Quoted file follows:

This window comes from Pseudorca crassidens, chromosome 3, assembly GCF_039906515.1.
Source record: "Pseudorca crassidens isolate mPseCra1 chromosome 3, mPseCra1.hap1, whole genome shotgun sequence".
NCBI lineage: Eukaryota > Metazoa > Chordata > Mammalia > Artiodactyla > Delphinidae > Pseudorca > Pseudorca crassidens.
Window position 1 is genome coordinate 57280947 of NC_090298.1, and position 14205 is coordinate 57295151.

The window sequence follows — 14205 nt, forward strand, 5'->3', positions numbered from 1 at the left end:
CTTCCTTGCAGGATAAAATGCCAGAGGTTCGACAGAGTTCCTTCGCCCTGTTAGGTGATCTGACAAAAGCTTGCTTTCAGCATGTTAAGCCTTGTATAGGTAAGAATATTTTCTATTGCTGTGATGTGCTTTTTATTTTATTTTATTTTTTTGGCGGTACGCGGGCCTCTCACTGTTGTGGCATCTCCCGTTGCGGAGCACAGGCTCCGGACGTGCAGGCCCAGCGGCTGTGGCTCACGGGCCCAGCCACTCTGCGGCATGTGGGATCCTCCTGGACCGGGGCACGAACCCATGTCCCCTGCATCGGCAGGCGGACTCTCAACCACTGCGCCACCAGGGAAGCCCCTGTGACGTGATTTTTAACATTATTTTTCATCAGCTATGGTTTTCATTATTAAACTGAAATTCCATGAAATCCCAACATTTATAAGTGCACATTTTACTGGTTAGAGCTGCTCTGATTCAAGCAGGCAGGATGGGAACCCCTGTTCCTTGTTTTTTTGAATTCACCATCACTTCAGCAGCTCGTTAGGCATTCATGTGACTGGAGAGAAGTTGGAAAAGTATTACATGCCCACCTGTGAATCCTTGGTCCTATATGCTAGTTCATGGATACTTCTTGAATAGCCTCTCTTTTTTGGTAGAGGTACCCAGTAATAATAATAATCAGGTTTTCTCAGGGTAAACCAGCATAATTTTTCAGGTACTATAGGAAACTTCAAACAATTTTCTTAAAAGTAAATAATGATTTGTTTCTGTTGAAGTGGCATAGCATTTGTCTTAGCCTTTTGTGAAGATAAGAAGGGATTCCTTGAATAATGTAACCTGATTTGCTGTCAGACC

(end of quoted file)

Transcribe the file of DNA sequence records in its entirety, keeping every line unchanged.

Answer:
This window comes from Pseudorca crassidens, chromosome 3, assembly GCF_039906515.1.
Source record: "Pseudorca crassidens isolate mPseCra1 chromosome 3, mPseCra1.hap1, whole genome shotgun sequence".
NCBI lineage: Eukaryota > Metazoa > Chordata > Mammalia > Artiodactyla > Delphinidae > Pseudorca > Pseudorca crassidens.
Window position 1 is genome coordinate 57280947 of NC_090298.1, and position 14205 is coordinate 57295151.

The window sequence follows — 14205 nt, forward strand, 5'->3', positions numbered from 1 at the left end:
CTTCCTTGCAGGATAAAATGCCAGAGGTTCGACAGAGTTCCTTCGCCCTGTTAGGTGATCTGACAAAAGCTTGCTTTCAGCATGTTAAGCCTTGTATAGGTAAGAATATTTTCTATTGCTGTGATGTGCTTTTTATTTTATTTTATTTTTTTGGCGGTACGCGGGCCTCTCACTGTTGTGGCATCTCCCGTTGCGGAGCACAGGCTCCGGACGTGCAGGCCCAGCGGCTGTGGCTCACGGGCCCAGCCACTCTGCGGCATGTGGGATCCTCCTGGACCGGGGCACGAACCCATGTCCCCTGCATCGGCAGGCGGACTCTCAACCACTGCGCCACCAGGGAAGCCCCTGTGACGTGATTTTTAACATTATTTTTCATCAGCTATGGTTTTCATTATTAAACTGAAATTCCATGAAATCCCAACATTTATAAGTGCACATTTTACTGGTTAGAGCTGCTCTGATTCAAGCAGGCAGGATGGGAACCCCTGTTCCTTGTTTTTTTGAATTCACCATCACTTCAGCAGCTCGTTAGGCATTCATGTGACTGGAGAGAAGTTGGAAAAGTATTACATGCCCACCTGTGAATCCTTGGTCCTATATGCTAGTTCATGGATACTTCTTGAATAGCCTCTCTTTTTTGGTAGAGGTACCCAGTAATAATAATAATCAGGTTTTCTCAGGGTAAACCAGCATAATTTTTCAGGTACTATAGGAAACTTCAAACAATTTTCTTAAAAGTAAATAATGATTTGTTTCTGTTGAAGTGGCATAGCATTTGTCTTAGCCTTTTGTGAAGATAAGAAGGGATTCCTTGAATAATGTAACCTGATTTGCTGTCAGACC